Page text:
The Indian Space Research Organization (ISRO) accomplished a milestone on Monday.
The organization successfully launched an un-manned reusable rocket approximately 43 miles into the air, which was followed by a descent back to Earth at five times the speed of sound landing in the Bay of Bengal, according to Popular Science. ISRO released a statement explaining this test launch validated technologies like autonomous navigation, reusable thermal protection systems and re-entry mission management.
Engadget noted this model was only 7 meters long, which is why it won’t be offering passenger flights anytime soon.
However, the project is believed to cost close to $14 million over the course of five years. That figure is relatively miniscule when compared to the billions entrepreneurs like Elon Musk spend on their own reusable rocket projects or the financing the U.S. or China would need to perform full-scale explorations of the Moon or Mars.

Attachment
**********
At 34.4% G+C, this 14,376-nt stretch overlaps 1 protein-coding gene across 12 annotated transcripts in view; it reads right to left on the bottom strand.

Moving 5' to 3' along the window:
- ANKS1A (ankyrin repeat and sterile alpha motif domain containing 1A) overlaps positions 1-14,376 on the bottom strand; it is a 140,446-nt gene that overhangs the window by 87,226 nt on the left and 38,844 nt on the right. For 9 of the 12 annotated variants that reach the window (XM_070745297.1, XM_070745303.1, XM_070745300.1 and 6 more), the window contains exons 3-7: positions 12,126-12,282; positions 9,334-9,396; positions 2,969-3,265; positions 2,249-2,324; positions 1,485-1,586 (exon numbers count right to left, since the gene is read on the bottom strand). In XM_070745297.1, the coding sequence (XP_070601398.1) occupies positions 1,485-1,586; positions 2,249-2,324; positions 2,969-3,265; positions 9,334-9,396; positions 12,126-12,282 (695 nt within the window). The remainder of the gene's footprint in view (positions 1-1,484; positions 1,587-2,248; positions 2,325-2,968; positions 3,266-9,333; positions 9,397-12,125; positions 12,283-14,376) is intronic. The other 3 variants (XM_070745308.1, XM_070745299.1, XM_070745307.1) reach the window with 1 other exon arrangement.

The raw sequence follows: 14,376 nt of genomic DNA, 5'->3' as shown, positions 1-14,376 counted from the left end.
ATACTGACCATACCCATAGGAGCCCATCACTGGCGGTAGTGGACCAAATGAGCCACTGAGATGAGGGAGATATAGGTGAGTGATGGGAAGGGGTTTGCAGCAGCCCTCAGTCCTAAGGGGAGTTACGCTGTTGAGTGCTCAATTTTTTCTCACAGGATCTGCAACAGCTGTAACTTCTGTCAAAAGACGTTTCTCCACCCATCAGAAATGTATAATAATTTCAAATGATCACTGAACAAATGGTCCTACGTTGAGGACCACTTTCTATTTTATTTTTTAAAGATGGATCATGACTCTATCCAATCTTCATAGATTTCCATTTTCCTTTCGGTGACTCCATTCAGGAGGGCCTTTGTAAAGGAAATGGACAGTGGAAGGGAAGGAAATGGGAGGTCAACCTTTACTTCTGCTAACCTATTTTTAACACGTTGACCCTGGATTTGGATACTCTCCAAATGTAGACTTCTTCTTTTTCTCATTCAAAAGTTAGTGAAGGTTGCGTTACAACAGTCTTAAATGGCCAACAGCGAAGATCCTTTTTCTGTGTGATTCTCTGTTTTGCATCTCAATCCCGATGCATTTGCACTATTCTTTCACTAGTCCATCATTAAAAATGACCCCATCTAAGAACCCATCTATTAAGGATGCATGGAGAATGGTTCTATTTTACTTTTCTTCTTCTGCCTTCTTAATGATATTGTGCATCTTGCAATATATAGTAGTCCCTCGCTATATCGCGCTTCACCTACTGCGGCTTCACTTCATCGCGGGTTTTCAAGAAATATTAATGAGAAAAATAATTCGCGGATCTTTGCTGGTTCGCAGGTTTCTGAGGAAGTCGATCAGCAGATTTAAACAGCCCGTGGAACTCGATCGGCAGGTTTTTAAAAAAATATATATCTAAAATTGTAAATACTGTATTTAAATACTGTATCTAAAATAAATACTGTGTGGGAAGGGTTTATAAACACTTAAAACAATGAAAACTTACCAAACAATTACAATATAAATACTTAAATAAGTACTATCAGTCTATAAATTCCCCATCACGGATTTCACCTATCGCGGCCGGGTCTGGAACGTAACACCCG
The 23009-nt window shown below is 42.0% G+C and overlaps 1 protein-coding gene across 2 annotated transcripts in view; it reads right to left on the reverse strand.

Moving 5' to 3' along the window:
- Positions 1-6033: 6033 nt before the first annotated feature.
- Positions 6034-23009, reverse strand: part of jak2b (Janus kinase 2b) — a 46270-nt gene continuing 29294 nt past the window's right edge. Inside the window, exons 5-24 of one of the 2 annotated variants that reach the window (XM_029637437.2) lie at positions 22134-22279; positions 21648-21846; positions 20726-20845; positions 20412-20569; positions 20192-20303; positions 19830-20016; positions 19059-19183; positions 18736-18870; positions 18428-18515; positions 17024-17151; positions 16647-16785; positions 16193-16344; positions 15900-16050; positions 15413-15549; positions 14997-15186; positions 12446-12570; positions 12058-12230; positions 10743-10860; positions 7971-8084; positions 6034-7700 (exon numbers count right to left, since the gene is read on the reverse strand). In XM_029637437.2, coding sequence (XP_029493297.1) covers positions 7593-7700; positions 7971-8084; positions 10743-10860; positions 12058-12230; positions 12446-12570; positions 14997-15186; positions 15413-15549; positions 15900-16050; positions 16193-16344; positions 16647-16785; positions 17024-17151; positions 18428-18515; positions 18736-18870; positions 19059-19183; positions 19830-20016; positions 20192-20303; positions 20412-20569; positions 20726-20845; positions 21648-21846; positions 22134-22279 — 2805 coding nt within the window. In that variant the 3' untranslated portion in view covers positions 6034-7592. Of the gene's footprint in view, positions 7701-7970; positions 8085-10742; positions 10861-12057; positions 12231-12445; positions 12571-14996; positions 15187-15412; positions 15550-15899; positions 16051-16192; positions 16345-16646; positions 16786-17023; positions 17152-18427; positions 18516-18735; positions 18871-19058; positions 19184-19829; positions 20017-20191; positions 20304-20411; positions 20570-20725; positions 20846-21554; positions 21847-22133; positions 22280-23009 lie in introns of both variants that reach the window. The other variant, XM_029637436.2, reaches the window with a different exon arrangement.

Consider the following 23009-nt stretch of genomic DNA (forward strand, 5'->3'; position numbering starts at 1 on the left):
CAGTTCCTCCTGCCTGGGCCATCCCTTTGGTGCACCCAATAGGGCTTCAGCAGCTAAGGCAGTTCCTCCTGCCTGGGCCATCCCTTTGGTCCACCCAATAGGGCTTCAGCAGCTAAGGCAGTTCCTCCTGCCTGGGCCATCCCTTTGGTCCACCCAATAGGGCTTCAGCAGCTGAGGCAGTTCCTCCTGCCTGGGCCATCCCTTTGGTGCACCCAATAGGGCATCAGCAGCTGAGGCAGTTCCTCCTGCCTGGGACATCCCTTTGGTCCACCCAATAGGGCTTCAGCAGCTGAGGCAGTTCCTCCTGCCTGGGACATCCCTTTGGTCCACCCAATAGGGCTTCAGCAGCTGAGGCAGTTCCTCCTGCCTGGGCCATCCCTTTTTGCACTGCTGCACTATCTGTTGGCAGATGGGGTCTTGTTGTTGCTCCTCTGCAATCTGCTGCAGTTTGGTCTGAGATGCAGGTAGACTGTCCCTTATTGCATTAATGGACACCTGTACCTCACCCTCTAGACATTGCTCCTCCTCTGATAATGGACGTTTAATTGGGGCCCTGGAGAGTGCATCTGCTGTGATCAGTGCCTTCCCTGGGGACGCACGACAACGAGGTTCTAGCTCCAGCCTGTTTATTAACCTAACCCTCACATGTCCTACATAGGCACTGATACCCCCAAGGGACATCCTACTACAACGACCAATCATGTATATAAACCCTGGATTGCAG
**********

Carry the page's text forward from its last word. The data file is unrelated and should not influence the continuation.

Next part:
“One of the reasons that India has been able to punch well above its financial weight in the space race is due to its considered approach. Rather than practical experiments, the country spends plenty of time scouring data from other countries’ space missions. That way, it can identify errors that entities like NASA and Roscosmos made previously and find shortcuts around them,” according to Engadget.
Mint, one of India’s daily newspapers, reported ISRO’s next steps will be a test analyzing the ship’s landing capabilities since this experiment primarily focused on its flight systems.
The paper posted a video of the launch below.